Composed for Ensemble Gô
Heavenward, my third in a cycle of independent pieces inspired by Japanese death poems (along with On the Verge and When You Contemplate the Waters), was directly inspired by a haiku of Dohaku (died in 1675): Cargoless, / bound heavenward, / Ship of the moon (English translation from Japanese Death Poems, ed. Yoel Hoffman, 1986). Unlike the previous two pieces in my “Death Haiku” cycle, I did not derive a musical narrative nor musical elements from Dohaku’s poem; neither did I wish to express the tragedy of the poet’s impending death, nor to comment on the gravity of death in general. Instead, I aimed to express a more personal reaction to the words. The piece depicts a gradual emotional ascent, beginning on a slow and dignified note and interspersed with brief moments of fleeting activity, harmonic instability and incremental tempo changes; eventually, it ends in a far different place. All the while, a three-note motive dominates the piece, appearing relatively unchanged throughout the piece.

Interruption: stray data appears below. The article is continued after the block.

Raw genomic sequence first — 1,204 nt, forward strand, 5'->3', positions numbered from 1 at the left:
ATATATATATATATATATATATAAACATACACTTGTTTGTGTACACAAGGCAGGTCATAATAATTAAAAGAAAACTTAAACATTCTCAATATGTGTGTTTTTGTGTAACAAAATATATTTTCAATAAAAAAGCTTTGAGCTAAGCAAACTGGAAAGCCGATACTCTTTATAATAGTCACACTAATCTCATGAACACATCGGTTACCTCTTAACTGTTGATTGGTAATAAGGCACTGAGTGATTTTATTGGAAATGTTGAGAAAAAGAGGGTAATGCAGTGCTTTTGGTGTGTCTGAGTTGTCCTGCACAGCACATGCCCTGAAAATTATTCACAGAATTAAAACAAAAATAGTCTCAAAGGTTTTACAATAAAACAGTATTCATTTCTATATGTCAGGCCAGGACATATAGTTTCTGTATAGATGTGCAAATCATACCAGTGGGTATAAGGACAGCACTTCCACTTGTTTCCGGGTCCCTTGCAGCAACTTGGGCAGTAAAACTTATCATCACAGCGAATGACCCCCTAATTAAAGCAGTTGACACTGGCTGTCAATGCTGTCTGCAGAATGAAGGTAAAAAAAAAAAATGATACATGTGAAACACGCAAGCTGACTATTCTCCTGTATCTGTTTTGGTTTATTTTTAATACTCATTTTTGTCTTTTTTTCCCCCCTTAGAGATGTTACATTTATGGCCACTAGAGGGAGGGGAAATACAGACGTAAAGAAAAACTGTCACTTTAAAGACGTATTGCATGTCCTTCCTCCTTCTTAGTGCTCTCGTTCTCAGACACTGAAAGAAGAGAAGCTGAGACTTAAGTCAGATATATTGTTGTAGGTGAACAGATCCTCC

I was still at work on the piece in March 2014 when Malaysia Airlines 370 vanished mid-flight. Although it has little or no elegiac quality (and indeed an elegy was never my intent), I have come to think privately of Heavenward as an unofficial tribute to the souls on board the doomed aircraft.
Instrumentation: 2 violins, viola, cello, marimba
Duration: 10 minutes
Premiere: May 2, 2014, Conservatory Concert Hall, Yong Siew Toh Conservatory of Music, Singapore • Ensemble Gô: Monique Lapins and San Win Htike, violins; Victor Williams, viola; Dylan Lee, cello; Naoto Segawa, marimba